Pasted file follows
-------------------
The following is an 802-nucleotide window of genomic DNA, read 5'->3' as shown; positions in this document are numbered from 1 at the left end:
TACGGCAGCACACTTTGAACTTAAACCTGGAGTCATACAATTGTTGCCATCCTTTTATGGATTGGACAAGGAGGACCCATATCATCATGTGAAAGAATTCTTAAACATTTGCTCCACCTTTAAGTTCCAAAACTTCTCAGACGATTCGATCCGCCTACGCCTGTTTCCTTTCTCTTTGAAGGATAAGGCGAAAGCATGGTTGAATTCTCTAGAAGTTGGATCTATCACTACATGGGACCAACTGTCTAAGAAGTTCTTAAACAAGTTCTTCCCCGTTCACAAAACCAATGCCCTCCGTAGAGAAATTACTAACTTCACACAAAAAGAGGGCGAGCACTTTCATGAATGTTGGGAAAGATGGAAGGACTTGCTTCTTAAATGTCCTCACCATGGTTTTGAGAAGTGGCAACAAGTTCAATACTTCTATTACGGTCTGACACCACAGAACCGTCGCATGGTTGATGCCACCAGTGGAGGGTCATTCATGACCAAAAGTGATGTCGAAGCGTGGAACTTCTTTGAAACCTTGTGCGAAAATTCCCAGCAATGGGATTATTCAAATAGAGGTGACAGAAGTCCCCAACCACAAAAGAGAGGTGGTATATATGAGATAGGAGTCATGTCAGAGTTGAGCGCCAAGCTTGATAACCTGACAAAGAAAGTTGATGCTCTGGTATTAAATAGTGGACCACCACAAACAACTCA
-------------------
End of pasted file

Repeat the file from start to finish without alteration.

The following is an 802-nucleotide window of genomic DNA, read 5'->3' as shown; positions in this document are numbered from 1 at the left end:
TACGGCAGCACACTTTGAACTTAAACCTGGAGTCATACAATTGTTGCCATCCTTTTATGGATTGGACAAGGAGGACCCATATCATCATGTGAAAGAATTCTTAAACATTTGCTCCACCTTTAAGTTCCAAAACTTCTCAGACGATTCGATCCGCCTACGCCTGTTTCCTTTCTCTTTGAAGGATAAGGCGAAAGCATGGTTGAATTCTCTAGAAGTTGGATCTATCACTACATGGGACCAACTGTCTAAGAAGTTCTTAAACAAGTTCTTCCCCGTTCACAAAACCAATGCCCTCCGTAGAGAAATTACTAACTTCACACAAAAAGAGGGCGAGCACTTTCATGAATGTTGGGAAAGATGGAAGGACTTGCTTCTTAAATGTCCTCACCATGGTTTTGAGAAGTGGCAACAAGTTCAATACTTCTATTACGGTCTGACACCACAGAACCGTCGCATGGTTGATGCCACCAGTGGAGGGTCATTCATGACCAAAAGTGATGTCGAAGCGTGGAACTTCTTTGAAACCTTGTGCGAAAATTCCCAGCAATGGGATTATTCAAATAGAGGTGACAGAAGTCCCCAACCACAAAAGAGAGGTGGTATATATGAGATAGGAGTCATGTCAGAGTTGAGCGCCAAGCTTGATAACCTGACAAAGAAAGTTGATGCTCTGGTATTAAATAGTGGACCACCACAAACAACTCA